Like everyone who's had cancer, I'd always dreaded a recurrence. I imagined it would be like the Bergman film The Seventh Seal, in which Death appears in a hood. That would be it.
Last November, after eight years of being "clear" apart from a scare two years ago, a small lump had been detected by a doctor. I'd had a mammogram, then an ultrasound, then a fine needle aspiration (where a needle is inserted into the lump, to draw out fluid or cells), then a core biopsy. Nothing definitive was shown. All these tests, plus the waiting periods in between each, took five months. Finally, since they still couldn't tell whether I had cancer, I was to have the lump removed. I would then know, after eight years, whether I had cancer again. I would rather not use the word "remission", which implies you're going to fall under the axe eventually.
My friend and neighbour in the flat below had offered to look after my dog and me on the day of my general anaesthetic. Ten minutes before I was due to lose consciousness - I had purposely not eaten or drunk anything since midnight - the surgeon who had done the core biopsy two weeks earlier suddenly told me that I could have just another "local" if I liked. He could erect a small sheet in front of my face so I wouldn't be able to see the surgery taking place. (I wondered if he'd made this special offer because I hadn't flinched during his core biopsy a fortnight earlier, though I had been a bit worried when, before stabbing my anaesthetised breast four or five times, the charming Dr D had nonchalantly asked a nurse to "pass the `fork' please".)
I jumped at this unexpected second "local", as I wanted to go to a party that evening. Sure enough, I was home by lunch time. But my dog was alone and instead of the chicken soup my neighbour had promised there was a note pinned to my door: "Have had to go to Yugoslavia. Sorry. Toby has been walked." Nato had started bombing and my neighbour, a journalist, had been sent at short notice to the Balkans.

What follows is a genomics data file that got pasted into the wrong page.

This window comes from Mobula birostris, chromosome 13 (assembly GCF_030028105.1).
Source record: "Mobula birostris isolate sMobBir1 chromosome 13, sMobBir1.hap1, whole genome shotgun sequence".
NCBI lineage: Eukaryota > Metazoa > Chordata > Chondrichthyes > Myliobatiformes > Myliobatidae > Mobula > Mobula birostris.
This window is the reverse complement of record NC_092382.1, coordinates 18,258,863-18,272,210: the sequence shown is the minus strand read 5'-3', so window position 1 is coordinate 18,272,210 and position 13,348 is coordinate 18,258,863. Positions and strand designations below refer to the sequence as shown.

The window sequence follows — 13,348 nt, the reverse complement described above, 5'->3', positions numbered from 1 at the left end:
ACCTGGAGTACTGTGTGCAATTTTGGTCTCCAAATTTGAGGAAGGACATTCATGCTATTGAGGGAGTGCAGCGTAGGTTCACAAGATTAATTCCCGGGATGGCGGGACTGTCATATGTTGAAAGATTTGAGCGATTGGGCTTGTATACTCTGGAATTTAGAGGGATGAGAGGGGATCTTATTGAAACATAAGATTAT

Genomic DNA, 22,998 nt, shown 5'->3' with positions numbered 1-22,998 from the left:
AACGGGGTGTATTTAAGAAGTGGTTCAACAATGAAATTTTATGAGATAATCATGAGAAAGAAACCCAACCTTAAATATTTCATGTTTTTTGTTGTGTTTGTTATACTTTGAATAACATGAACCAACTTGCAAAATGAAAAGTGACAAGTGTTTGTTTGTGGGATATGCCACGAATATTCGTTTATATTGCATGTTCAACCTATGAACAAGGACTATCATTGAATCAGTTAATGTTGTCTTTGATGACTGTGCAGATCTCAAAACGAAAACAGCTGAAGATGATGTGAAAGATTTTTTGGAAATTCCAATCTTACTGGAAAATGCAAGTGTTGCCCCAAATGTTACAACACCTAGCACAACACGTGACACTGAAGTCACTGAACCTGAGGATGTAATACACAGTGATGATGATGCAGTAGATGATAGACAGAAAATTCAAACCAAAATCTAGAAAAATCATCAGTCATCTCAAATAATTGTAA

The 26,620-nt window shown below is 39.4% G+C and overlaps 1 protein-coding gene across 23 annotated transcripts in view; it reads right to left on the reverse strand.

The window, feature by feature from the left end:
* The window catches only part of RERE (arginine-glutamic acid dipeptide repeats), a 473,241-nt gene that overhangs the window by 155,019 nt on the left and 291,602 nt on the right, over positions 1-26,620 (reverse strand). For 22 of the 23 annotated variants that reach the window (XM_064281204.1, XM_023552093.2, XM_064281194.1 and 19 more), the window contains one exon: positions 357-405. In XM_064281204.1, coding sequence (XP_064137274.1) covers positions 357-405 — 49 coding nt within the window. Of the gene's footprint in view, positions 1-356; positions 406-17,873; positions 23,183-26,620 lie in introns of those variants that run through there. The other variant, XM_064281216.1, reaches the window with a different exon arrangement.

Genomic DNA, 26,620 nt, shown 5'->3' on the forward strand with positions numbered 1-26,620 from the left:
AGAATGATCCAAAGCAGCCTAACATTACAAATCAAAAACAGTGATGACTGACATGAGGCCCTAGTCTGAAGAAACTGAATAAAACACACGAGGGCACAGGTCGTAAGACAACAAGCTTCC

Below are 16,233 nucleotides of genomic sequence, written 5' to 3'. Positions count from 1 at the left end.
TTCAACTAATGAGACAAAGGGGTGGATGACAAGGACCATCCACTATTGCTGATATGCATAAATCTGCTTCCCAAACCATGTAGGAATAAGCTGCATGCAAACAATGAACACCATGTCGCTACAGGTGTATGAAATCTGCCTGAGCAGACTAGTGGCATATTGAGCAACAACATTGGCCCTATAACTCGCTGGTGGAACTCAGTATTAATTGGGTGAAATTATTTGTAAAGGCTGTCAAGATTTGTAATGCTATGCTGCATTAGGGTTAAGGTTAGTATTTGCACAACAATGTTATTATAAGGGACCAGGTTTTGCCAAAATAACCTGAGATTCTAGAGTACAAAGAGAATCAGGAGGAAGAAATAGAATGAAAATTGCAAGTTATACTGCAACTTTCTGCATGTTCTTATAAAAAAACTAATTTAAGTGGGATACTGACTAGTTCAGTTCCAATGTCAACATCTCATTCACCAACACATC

Twelve days later, I was back at the hospital with my 17-year-old daughter to hear the results. That morning, we had considered placing a bet on whether or not I had cancer again. She'd pointed out that the odds weren't very good - she estimated them at 50-50.
The wait was even longer than usual, because my hospital notes had been left downstairs. My daughter, supposed to be revising for A-levels, read a magazine; I read a piece in an out-of-date newspaper about a young woman who'd had her breast removed by mistake. She hadn't had cancer after all. "She should be so lucky," I thought brutally.
Finally we were in the doctor's room. He wanted to examine my stitches, but I wanted to know at once. "Well, have I got cancer again? I've waited five months to find out."
The answer was neither yes nor no. I had had cancer, before the lump was removed, but now I didn't. Apart from that small lump, which did show cancer (Grade 1, which means the tumour was under 2cm in diameter, the lymph nodes in the arm were not affected and the cancer had not spread elsewhere in the body), there were no other traces.
He said that I should start taking tamoxifen at once and, for ultimate safety, consider having the right breast removed. But I did not have to decide immediately. He took a lot of trouble explaining various details and options to me.